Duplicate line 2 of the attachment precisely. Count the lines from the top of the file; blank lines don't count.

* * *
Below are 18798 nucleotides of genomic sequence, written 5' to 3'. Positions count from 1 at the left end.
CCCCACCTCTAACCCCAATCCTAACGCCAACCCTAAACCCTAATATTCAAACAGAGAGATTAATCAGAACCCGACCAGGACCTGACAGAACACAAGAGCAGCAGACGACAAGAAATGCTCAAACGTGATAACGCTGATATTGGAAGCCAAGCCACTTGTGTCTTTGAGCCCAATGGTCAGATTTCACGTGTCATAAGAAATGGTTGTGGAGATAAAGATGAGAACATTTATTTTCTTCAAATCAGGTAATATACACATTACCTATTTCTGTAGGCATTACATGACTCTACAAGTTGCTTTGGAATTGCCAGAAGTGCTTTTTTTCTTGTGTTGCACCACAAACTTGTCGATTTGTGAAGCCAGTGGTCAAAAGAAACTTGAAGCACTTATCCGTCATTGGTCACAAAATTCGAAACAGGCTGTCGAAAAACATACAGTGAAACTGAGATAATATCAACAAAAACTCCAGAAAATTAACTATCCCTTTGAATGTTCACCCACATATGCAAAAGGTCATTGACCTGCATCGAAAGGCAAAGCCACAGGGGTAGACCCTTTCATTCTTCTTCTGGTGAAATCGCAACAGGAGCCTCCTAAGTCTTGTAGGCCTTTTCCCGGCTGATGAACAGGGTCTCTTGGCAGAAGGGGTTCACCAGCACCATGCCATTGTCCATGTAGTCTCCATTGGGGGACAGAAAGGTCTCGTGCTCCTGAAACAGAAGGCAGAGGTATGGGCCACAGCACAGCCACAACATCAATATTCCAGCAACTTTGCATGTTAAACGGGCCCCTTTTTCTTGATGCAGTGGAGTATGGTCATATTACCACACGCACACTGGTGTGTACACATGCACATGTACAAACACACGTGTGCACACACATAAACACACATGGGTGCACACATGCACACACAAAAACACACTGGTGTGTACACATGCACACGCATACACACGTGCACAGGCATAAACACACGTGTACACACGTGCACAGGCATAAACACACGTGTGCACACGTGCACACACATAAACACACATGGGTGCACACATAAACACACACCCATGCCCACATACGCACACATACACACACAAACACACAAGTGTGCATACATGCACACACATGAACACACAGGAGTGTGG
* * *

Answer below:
CCCCACCTCTAACCCCAATCCTAACGCCAACCCTAAACCCTAATATTCAAACAGAGAGATTAATCAGAACCCGACCAGGACCTGACAGAACACAAGAGCAGCAGACGACAAGAAATGCTCAAACGTGATAACGCTGATATTGGAAGCCAAGCCACTTGTGTCTTTGAGCCCAATGGTCAGATTTCACGTGTCATAAGAAATGGTTGTGGAGATAAAGATGAGAACATTTATTTTCTTCAAATCAGGTAATATACACATTACCTATTTCTGTAGGCATTACATGACTCTACAAGTTGCTTTGGAATTGCCAGAAGTGCTTTTTTTCTTGTGTTGCACCACAAACTTGTCGATTTGTGAAGCCAGTGGTCAAAAGAAACTTGAAGCACTTATCCGTCATTGGTCACAAAATTCGAAACAGGCTGTCGAAAAACATACAGTGAAACTGAGATAATATCAACAAAAACTCCAGAAAATTAACTATCCCTTTGAATGTTCACCCACATATGCAAAAGGTCATTGACCTGCATCGAAAGGCAAAGCCACAGGGGTAGACCCTTTCATTCTTCTTCTGGTGAAATCGCAACAGGAGCCTCCTAAGTCTTGTAGGCCTTTTCCCGGCTGATGAACAGGGTCTCTTGGCAGAAGGGGTTCACCAGCACCATGCCATTGTCCATGTAGTCTCCATTGGGGGACAGAAAGGTCTCGTGCTCCTGAAACAGAAGGCAGAGGTATGGGCCACAGCACAGCCACAACATCAATATTCCAGCAACTTTGCATGTTAAACGGGCCCCTTTTTCTTGATGCAGTGGAGTATGGTCATATTACCACACGCACACTGGTGTGTACACATGCACATGTACAAACACACGTGTGCACACACATAAACACACATGGGTGCACACATGCACACACAAAAACACACTGGTGTGTACACATGCACACGCATACACACGTGCACAGGCATAAACACACGTGTACACACGTGCACAGGCATAAACACACGTGTGCACACGTGCACACACATAAACACACATGGGTGCACACATAAACACACACCCATGCCCACATACGCACACATACACACACAAACACACAAGTGTGCATACATGCACACACATGAACACACAGGAGTGTGG